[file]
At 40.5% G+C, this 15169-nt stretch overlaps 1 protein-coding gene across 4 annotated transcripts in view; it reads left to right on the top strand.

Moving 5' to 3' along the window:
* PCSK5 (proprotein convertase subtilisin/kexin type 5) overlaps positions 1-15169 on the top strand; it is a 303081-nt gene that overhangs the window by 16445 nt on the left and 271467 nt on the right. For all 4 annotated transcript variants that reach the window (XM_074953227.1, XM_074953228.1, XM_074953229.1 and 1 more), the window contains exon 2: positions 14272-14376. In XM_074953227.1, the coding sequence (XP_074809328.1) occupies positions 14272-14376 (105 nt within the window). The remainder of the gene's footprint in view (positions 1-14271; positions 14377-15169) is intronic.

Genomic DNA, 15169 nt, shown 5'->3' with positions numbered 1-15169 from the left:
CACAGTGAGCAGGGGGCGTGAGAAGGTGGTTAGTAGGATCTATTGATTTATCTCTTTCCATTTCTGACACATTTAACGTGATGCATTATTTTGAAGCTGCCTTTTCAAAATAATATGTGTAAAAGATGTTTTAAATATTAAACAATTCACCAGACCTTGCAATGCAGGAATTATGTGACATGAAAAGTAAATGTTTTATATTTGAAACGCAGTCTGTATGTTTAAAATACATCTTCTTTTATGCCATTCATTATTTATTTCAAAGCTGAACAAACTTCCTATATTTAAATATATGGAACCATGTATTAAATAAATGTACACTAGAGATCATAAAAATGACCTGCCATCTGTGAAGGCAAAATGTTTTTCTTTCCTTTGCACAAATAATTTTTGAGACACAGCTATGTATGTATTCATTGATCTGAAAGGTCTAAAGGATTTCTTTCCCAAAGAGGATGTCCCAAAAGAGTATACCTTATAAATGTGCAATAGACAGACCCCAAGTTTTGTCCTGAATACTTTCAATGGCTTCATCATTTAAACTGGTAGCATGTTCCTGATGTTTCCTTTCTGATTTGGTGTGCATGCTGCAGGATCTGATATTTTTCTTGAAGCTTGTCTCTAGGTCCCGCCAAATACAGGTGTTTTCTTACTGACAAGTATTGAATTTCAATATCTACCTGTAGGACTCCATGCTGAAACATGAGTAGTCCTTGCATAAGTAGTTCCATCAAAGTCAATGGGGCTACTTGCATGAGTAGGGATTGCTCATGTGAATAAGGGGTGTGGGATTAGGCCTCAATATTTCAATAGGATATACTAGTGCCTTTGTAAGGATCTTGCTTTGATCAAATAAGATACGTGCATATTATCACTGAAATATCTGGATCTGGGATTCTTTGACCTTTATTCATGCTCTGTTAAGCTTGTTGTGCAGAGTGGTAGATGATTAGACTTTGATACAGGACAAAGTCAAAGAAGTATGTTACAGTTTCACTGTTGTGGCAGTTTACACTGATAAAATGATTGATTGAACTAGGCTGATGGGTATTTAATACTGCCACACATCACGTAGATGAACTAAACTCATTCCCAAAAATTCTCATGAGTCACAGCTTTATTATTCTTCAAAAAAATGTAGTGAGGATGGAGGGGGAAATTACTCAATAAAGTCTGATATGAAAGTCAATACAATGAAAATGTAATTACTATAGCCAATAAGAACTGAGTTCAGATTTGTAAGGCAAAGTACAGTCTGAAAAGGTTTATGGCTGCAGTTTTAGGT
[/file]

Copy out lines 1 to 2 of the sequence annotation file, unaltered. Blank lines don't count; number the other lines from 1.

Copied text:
At 40.5% G+C, this 15169-nt stretch overlaps 1 protein-coding gene across 4 annotated transcripts in view; it reads left to right on the top strand.

Moving 5' to 3' along the window: